I really appreciate all your help over the last year!  Even introverts can't do these things alone. And I truly love hearing from you.

Adam

Tuesday, October 19, 2010

African introverts

My wife is currently winging her way to Kenya for a 10 day conference with World Vision International.  I gave her 2 copies of Introverts in the Church to give to any influential church leaders that she comes across. I'm really curious to hear what reaction it receives.  I don't know how popular personality inventories like the MBTI are in Africa and I don't know how introversion might manifest in more communal cultures.  Does anyone have experience with African culture who might be able to comment on this? 

Also, if I don't finish this new book proposal by the time she gets back, may I be trampled by a herd of wildebeest.

Tuesday, October 12, 2010

Loneliness

I'm just starting a book by Ronald Rolheiser called The Restless Heart: Finding Our Spiritual Home in Times of Loneliness and I'm eager to find out what he does with loneliness.  I actually don't experience much loneliness but when I do it's usually after spending time with a lot of people.  I can write by myself for a week and feel pretty good but if I spend a day engaged in intense social interaction, that's when the emptiness can set in. 


I am reminded of Anne Jackson's review of my book:

"For the longest time, I've considered my wiring as an introvert a thorn in my side. After spending time engaging with others, I felt so empty and overwhelmed . . . and lonely. With my calling as an author and pastor requiring me to publicly speak and consult, I wondered if I misunderstood my place in this world...."

Anne has since decided that she is pretty close to the line on the extrovert/introvert continuum but we can forgive her for that.

What's your experience of loneliness?  When and why does it happen for you?  How do you respond?

Wednesday, October 6, 2010

The Inner Voice of Love

I've been reading a page out of Henri Nouwen's The Inner Voice of Love every morning recently.  It's a public record of the journal he kept while dealing with depression and abandonment issues.  It's pretty intense. Here are some words that struck me last week, words that seem to fly in the face of our culture that invites us to "share" so much of ourselves:

Do not tell everyone your story. You will only end up feeling more rejected. People cannot give you what you long for in your heart. The more you expect from people's response to your experience of abandonment, the more you will feel exposed to ridicule. You have to close yourself to the outside world so you can enter your own heart and the heart of God through your pain. God will send to you the people with whom you can share your anguish, who can lead you closer to the true source of love.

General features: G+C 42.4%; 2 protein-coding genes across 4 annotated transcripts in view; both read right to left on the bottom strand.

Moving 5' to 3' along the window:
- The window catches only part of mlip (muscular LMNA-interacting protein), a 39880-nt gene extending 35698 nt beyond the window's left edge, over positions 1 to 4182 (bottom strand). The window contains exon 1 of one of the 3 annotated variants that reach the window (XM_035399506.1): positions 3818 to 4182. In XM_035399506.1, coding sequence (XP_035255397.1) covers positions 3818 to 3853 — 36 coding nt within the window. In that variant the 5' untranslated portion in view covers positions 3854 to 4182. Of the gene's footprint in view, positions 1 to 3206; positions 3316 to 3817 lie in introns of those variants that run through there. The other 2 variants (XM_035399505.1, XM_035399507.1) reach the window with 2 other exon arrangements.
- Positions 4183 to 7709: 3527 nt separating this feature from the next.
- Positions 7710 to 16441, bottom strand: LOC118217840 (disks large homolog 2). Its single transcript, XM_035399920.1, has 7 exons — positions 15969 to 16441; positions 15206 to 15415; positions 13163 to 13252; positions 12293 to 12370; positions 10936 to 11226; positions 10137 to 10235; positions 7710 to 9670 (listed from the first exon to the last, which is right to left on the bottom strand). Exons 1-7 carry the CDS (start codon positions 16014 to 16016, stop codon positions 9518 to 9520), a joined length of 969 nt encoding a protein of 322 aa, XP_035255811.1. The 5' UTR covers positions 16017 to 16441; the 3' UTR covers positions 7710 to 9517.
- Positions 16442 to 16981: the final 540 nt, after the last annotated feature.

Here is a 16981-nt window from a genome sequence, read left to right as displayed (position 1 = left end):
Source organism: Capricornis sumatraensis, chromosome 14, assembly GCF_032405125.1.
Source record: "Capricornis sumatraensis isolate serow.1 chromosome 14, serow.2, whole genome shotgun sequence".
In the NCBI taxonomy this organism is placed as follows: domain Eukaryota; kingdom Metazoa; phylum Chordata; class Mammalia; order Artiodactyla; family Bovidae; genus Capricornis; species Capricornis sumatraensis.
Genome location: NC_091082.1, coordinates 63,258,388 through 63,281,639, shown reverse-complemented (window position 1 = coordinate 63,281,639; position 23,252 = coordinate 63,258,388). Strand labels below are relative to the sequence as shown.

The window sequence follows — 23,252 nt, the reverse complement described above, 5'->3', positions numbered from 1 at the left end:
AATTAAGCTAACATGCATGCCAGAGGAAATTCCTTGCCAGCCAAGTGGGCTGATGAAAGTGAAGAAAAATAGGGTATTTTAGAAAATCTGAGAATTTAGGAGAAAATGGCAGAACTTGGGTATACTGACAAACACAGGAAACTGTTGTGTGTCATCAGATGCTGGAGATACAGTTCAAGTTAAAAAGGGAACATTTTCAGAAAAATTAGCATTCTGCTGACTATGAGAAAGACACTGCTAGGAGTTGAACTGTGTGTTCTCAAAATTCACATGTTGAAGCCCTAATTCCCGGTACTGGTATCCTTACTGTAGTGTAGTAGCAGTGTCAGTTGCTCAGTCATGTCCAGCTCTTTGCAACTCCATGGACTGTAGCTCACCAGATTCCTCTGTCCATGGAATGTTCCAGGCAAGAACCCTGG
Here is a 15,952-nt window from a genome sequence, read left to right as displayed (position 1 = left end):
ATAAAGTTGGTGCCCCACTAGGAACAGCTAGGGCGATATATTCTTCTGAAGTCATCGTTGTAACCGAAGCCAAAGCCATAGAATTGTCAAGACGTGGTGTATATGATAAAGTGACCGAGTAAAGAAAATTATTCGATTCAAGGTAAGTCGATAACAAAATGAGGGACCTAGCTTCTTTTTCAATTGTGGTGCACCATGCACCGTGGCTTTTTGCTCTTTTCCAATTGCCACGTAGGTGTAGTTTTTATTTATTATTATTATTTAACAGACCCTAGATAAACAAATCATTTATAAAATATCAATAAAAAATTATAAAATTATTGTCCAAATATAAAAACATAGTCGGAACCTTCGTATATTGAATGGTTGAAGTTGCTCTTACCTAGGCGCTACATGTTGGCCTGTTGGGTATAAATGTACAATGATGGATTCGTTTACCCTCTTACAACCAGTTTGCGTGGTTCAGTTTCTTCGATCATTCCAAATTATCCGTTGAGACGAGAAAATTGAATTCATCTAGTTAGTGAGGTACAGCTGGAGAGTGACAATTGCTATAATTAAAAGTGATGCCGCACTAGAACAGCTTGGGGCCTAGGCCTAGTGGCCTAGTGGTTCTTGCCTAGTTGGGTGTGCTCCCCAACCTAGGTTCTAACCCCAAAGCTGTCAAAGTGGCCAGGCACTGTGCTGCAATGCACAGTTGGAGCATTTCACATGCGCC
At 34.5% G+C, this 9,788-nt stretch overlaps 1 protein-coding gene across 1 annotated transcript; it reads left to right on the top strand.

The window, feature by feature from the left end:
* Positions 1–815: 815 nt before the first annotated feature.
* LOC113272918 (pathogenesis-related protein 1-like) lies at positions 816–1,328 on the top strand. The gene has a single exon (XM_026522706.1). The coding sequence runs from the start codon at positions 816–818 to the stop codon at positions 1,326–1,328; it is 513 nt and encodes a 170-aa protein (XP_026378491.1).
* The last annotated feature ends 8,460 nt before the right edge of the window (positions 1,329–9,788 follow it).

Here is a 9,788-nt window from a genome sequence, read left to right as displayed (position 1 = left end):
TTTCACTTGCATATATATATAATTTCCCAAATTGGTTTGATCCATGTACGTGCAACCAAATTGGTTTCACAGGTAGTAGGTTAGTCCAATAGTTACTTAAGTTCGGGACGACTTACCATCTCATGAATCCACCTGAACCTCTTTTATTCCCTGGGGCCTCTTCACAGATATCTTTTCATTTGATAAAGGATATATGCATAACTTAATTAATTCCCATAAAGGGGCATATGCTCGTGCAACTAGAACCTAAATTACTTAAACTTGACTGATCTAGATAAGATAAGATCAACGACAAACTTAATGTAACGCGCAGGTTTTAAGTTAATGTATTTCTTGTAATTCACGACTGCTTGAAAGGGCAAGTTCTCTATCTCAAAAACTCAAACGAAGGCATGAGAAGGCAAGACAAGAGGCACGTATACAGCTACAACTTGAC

I think what he means by "close yourself to the outside world" (a phrase which I don't really like) is not to rely on other people to take away your pain, because they don't have the power to do so.  Only God can do that. But God will give us one or two trusted people who will sit with us in our pain and remind us that only God can fully heal.

What's your response to that quote?  Is there an invitation for you in it?

Friday, October 1, 2010

Small churches vs. big churches

For the last few years my wife and I have been attending a small church with no more than 200 members. I've been a big advocate of small churches for a quite a while.  I find it so easy for people (especially introverts) to get lost in big churches and sometimes I get concerned that people choose big churches because they wish to stay anonymous. I understand that desire and anonymity may be a good thing when checking out a new church, but only for a little while.  In the Christian life we celebrate that we are known and loved, and I believe our experience in Christian community should reflect that.  In small churches you can bump up against the same people week after week and that familiarity can spur friendship. 

For reasons other than temperament, we have recently moved to a fairly big church, of about 1400 members.  That's big for Presbyterians anyway.  And I have to say it's quite a breath of fresh air.  It's nice to attend a worship service and not feel so conspicuous.  Plus, there are so many resources at a big church and I feel like I have the freedom to choose what activities will really be good for me and enable me to give to others according to my interests and gifts.  While I appreciated the slower pace and fewer programs of the small church, I felt a little hemmed in when it came to choosing how to participate.  

So what about you?  Do you attend a small church or large church, and which do you prefer?